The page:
The well-ordered house is the outcome, not of a man's income, but of the brains, self-respect and good management of his wife. Indeed, the whole atmosphere of a house is very much dependent upon the wife. It is the wife who gives tone even to the conversation of daily life. If she grumbles and nags, if she airs her worries whenever she can dig her husband out from behind the newspaper, the spirit of cheerfulness will fly from her abode. It is a great pity that more wives do not try to cultivate the sunshiny atmosphere which makes some homes so delightful, restful, and altogether satisfactory to everyone who enters them.

It requires a good deal of effort, no doubt, to talk cheerfully with household worries at the back of one's mind, to have a bright face and a cheerful welcome for the husband whenever he comes home. But it is worth an effort, as the man who has been jarred and whose nerves are on edge after nine hours on duty knows so well. The old-fashioned virtues of sympathy, affection, and unselfishness go far to make married life a success. The man who feels that his wife believes in him, who is sure of her sympathy and understanding, will regard the woman he has married as his best friend, his partner on life's journey.

The give-and-take policy does not admit of nagging and worrying on the part of the wife or discourtesy and fault-finding from the husband. Constant fault-finding on either side will soon make an end of that sunshiny atmosphere which is so evident in the really happy home. The man has a right to expect that his wife will manage her household well, but a woman soon loses heart if she gets nothing but criticism for all her efforts. There is only one thing worse than a nagging woman, and that is a man who is habitually scolding, fault-finding, criticising in the home sphere. Discourtesy is taboo with the husband and wife who adopt the give-and-take policy.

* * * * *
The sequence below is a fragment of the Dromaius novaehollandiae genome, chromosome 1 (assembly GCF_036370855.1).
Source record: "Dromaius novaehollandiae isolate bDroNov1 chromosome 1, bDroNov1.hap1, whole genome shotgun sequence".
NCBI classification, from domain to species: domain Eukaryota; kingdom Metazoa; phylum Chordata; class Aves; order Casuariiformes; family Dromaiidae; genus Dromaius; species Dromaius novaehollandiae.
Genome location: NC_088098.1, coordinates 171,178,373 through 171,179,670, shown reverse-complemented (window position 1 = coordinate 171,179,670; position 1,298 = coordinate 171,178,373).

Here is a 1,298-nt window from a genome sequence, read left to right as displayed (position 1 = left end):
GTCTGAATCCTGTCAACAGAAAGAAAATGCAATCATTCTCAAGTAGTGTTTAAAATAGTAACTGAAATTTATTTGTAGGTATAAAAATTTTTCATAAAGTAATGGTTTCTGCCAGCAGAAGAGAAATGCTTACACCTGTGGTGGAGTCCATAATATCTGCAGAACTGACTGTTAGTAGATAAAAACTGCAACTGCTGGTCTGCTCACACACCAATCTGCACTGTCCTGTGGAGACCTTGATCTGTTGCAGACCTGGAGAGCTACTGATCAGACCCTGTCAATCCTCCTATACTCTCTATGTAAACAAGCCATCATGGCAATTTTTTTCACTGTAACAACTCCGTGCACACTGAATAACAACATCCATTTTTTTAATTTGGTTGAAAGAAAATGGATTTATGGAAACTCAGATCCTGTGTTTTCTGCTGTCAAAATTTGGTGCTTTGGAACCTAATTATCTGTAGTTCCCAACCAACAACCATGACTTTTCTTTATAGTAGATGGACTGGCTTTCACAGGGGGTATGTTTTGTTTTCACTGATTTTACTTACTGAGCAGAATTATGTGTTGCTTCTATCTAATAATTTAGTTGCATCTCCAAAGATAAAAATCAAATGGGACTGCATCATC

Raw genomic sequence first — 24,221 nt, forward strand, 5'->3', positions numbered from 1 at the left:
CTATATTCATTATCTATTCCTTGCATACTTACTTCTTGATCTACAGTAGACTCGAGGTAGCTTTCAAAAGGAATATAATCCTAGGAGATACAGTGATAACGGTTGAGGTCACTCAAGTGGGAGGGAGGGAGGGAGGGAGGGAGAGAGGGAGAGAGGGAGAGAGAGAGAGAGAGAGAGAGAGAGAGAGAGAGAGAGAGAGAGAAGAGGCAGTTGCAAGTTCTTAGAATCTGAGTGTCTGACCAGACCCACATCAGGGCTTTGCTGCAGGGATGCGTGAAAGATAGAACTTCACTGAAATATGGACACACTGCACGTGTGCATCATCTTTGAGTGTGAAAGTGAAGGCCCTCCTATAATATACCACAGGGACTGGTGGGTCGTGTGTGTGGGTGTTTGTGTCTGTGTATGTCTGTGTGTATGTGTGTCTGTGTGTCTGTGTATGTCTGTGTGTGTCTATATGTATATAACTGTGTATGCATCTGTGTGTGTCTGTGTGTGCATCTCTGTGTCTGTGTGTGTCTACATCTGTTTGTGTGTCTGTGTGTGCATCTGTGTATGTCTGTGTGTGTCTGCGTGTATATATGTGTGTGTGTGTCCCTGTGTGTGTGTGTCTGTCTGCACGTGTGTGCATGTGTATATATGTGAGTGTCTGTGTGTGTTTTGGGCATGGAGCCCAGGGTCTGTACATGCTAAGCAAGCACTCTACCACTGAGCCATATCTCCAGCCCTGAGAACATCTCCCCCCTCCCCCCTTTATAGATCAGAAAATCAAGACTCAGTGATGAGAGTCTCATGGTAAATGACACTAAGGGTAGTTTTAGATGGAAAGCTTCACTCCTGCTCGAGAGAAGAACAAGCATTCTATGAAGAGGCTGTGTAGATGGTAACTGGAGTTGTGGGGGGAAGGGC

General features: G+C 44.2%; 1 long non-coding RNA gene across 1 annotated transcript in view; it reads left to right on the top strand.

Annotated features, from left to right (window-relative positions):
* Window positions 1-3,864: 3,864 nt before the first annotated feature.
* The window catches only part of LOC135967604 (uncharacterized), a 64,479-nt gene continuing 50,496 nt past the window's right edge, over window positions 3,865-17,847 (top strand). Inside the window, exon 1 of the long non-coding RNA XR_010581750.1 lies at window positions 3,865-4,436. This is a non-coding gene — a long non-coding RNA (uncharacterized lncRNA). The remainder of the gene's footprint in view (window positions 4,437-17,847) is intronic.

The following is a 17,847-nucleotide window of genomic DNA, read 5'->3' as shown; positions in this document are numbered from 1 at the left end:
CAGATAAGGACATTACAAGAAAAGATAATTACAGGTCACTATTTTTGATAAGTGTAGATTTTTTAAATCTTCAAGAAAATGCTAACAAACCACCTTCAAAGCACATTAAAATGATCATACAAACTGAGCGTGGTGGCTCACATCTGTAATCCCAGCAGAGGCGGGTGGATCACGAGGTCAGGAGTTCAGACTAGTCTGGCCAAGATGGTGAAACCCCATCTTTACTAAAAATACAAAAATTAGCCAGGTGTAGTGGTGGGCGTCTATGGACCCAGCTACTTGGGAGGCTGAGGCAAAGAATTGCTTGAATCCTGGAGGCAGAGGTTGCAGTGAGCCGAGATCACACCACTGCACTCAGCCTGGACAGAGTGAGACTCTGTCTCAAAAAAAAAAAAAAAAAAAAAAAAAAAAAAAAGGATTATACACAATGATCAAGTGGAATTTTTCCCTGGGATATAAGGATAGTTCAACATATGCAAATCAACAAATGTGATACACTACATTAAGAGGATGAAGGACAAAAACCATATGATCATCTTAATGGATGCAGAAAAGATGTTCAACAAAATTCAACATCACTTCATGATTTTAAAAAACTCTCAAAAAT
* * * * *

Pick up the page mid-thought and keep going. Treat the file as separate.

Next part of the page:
The Sympathetic Husband

Few husbands realise how much happier they would be themselves if they cultivated sympathy and understanding. In most homes the wife's sphere is limited compared with the man's, somewhat monotonous, lacking in the stimulus which competition in business and professional life provides for a man. The man who has the tact to give sympathy and encouragement in the lesser worries of domestic life is repaid a hundredfold. Many a woman secretly resents the fact that her husband takes it for granted that she is housekeeper, nurse, and cook for the general household. Let the husband say to his wife that he is sorry she has so much drudgery and household labour to get through, and her work is immediately converted into a pleasure. It is all a matter of sympathy, of ability to realise the efforts other people are making. The reason why sympathy is the finest and the most important quality a husband can possess is because it means so much to the wife when she is working up to the very edge of her strength and capacity.

Sympathy is just as valuable a quality on the wife's part, and in the give-and-take marriage tact and understanding are cultivated on both sides. The wife who remembers that men have business worries, and cannot always, therefore, be expected to show invariable good humour, will not harass a tired man with petty questions and personal remarks as to his deterioration in manners with married life.

Little Things That Matter

It is so easy to spoil a happy marriage that young people should begin with the determination to avoid, as much as possible, the little miserable matrimonial mistakes which do more than anything to spoil married life. Disregarding each other's feelings, little jealousies, petty quarrels about nothing at all, little discourtesies, lack of charity-these all combine to bring discord and disunion into the home and to make shipwreck of two lives. The give-and-take policy will go far to avoid them; just as a determination to resist making sharp retorts and cutting speeches will prevent many a quarrel. It requires effort, of course, but so does everything that is worth doing.

Life, especially married life, is made up of little things, and happiness can be earned as the result of little sacrifices and unselfish acts, which may appear small in themselves, but, regarded as a whole, are of the greatest importance,